Anonymous said…
This is a GREAT site! I love it. Keep 'em coming!
Revisor said…
nice post, very informative now i know. thanks for posting!

Popular posts from this blog

auditing vs consulting

I was wondering if you could break down the career opportunities in auditing and consulting (in a big 4). I know that consulting pays more in a big 4 and has more interesting work, but it seems that auditing has extremely good exit opportunities (Financial controller, CFO etc). Any thoughts on which is better in the long run?

Well there's different consulting services offered by public accounting companies - the most popular being IT consulting and risk consulting. There are also other consulting services offered, but these two hire the most. Do they pay more? Yes, but not by much. Not enough for you to say: Shoot, the $$ is a huge reason for me to move over. Is the work more interesting than audit? Yes. You're actually looking over a company's processes and telling them what to do instead of what not to do (audit). Everyone I know who's made the switch likes it waay better than audit.
In the long run though, choosing audit vs consulting really depends on what you want t…

should you choose to audit financial services?

I'm trying to decide whether to audit financial services companies or non-financial services companies. What would you say are the pros and cons of either industries? Do individuals who choose non-FS have less career mobility within the firm or if they decide not to stay with the B4 after a few years?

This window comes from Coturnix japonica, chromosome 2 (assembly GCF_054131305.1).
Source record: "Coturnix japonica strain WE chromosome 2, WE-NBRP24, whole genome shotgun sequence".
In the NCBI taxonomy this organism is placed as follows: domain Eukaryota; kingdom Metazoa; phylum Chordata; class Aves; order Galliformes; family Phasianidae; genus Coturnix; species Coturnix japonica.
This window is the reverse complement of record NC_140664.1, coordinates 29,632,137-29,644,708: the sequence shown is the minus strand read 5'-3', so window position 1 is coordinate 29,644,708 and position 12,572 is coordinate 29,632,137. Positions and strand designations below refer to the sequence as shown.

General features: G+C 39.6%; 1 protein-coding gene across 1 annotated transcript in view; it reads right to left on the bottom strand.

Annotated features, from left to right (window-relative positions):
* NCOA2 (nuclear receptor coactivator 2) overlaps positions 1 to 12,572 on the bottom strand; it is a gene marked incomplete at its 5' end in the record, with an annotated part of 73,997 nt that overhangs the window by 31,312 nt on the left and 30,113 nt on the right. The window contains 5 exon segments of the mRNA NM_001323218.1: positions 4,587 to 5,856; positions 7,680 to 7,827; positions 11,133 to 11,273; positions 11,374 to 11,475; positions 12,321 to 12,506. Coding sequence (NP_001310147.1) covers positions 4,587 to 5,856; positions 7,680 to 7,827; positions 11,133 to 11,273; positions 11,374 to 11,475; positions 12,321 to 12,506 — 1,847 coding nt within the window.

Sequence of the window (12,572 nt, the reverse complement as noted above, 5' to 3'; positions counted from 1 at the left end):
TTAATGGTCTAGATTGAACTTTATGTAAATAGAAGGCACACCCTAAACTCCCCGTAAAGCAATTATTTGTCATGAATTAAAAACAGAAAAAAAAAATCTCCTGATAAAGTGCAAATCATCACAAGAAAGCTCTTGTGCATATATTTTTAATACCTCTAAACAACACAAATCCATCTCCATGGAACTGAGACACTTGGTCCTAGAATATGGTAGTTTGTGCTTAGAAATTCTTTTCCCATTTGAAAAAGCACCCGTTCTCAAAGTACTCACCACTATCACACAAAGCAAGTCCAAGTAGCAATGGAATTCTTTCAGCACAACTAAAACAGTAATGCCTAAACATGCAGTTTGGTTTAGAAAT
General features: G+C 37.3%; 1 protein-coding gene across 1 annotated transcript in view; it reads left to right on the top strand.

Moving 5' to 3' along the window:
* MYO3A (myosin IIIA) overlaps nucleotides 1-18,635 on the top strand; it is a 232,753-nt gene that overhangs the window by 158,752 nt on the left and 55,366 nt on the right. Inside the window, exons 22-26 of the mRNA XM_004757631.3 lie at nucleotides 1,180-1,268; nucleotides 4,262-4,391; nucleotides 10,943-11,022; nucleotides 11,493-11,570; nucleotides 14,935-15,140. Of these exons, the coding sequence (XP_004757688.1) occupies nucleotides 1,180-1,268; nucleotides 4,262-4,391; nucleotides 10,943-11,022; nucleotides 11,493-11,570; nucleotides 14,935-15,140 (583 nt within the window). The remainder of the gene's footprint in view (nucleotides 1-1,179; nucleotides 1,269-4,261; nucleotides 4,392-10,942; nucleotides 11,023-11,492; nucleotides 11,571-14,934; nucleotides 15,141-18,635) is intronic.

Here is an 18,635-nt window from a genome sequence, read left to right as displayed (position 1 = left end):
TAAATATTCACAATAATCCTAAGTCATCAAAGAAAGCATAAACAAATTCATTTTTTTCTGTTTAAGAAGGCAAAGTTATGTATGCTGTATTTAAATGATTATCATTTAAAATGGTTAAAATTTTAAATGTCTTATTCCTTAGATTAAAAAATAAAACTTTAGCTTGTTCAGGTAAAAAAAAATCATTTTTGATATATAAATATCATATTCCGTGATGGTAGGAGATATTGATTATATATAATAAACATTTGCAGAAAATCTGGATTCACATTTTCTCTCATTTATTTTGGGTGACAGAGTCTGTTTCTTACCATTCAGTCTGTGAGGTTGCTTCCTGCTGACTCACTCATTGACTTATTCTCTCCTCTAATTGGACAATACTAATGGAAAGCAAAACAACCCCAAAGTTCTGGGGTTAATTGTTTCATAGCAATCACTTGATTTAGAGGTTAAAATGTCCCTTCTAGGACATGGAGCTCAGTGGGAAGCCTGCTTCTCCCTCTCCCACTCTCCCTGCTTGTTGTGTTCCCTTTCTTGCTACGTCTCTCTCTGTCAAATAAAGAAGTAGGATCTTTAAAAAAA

Really depends on what you'd like to do after (unless you really love auditing). If you want to a controller,etc. at a p/e firm or a hedge fund down the road, you'd want to go into financial services. The pay won't be too bad, especially if you get a share of the insane bonuses they dole out. If you want to audit industries with tangible products and want to get a better understanding of the operations of such businesses, then other industries are the way to go.In terms of mobility outside the firm, auditing other industries is the way to go since you have plenty of options when you exit the audit world. For example, in 2008, after Lehman collapsed, it was incredibly hard …

Should I leave after 2 years as senior?

I'm currently working in KPMG Philippines, will about to start my fourth busy season and it'll be my second year as a supervisor/senior. I would like to know if it'll be a good idea to go work for a private company by this time. My only concern is that work outside audit may not be as enjoyable for me. However, I am starting to get tired of too much workload. 

At this point, stay until you get a year as manager under your belt and then leave. You could leave now and start as a senior accountant somewhere only if it's not a regular operational job where you'll do the same thing every time. Over the next few years, you'll pick up a lot of soft skills and technical skills that will be critical to your growth. If your only goal is a 9-5 workday and the money isn't all that important to you, then leave now, but if you can tolerate the workload for 3 more years, stay. It'll benefit you a lot long term.